Water and Productivity of Floodplain Grasslands: Exploring Linkages through Experimentations and Models in the Tana River Delta, Kenya

Wednesday, 17 December 2014
Winfred Musila1, Crystele Leauthaud2, Laurent Kergoat3, Pierre Hiernaux3, Grippa Manuela3 and Stéphanie Duvail4, (1)PAFRI, Nairobi, Kenya, (2)CNRS, Hydrosciences, Montpellier, France, (3)GET Géosciences Environnement Toulouse, Toulouse, France, (4)IRD, PALOC, Paris, France
Floodplain grasslands have one of the highest productivities of non-cultivated ecosystems on Earth. They procure a wide variety of benefits to human beings. In Eastern Africa, grasslands of Echinochloa stagnina are primordial for pastoralists as highly productive dry-season grazing zones. Regular flooding is a critical property in maintaining their productivity and resulting services. Yet, construction of hydrologic infrastructure modifies the flooding regime of rivers and the consequences on downstream floodplain grasslands need to be assessed.

This presentation focuses on quantifying the productivity of the floodplain grasslands in the Tana River Delta, Kenya, in order to assess potential changes under varying flooding regimes. The interactions between growth and floods are explored firstly at an experimental site, then through the construction of a process-based plant growth model adapted to floodplain grasslands. The 15-month experiment consisted in quantifying daily growth rates under various rainfall, irrigation, cutting and flooding regimes . Floods increased growth rates three-folds, and high productivities were maintained after the floods. The cutting regime and contribution of non-flood water also influenced productivity. Modelling allowed exploring the underlying processes explaining such behaviour. In an exploratory endeavour, the productivity of the grassland at the ecosystem scale was assessed with the model for a variety of flood and non-flooded scenarios. Decreasing floods led to a drop in annual productivity that could have serious consequences for the livestock keeping activities of the zone.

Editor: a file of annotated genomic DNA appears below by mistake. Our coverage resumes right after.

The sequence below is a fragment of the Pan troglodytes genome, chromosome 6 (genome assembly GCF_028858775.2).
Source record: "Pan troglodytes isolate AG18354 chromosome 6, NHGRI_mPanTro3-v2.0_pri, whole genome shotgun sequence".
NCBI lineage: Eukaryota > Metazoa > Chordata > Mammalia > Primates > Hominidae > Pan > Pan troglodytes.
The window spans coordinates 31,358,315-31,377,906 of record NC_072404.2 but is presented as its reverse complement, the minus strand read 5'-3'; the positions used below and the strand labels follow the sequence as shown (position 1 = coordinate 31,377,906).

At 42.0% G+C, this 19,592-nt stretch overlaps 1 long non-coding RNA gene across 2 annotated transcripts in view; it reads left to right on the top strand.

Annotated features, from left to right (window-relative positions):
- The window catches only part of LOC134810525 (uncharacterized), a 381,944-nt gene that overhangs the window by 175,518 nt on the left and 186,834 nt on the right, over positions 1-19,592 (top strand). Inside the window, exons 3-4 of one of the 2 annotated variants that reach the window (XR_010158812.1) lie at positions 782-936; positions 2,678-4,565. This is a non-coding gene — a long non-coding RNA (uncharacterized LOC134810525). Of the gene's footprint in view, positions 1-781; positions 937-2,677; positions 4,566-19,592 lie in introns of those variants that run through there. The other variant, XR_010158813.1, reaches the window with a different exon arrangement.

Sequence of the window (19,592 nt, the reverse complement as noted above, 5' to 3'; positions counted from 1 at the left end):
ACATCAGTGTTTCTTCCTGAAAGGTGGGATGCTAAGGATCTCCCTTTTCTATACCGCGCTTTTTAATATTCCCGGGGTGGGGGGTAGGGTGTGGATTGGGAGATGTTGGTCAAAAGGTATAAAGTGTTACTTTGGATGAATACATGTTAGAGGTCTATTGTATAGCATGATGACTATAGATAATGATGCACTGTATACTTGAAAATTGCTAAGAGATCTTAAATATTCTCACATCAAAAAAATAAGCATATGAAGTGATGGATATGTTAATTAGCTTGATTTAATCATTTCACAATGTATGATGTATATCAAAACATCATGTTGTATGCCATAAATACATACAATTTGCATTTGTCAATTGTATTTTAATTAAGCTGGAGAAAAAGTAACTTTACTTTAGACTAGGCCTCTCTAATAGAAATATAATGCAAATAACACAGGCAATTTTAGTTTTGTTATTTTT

This research highlights the importance of floods in the maintenance of high productivities for a floodplain grassland typical of East Africa, and maybe of the Sahelian band. The model, once further validated, could be used on other floodplain grasslands, such as those of the Niger delta. Results for the Tana River Delta would need to be discussed with the stakeholders so that proper action can be taken.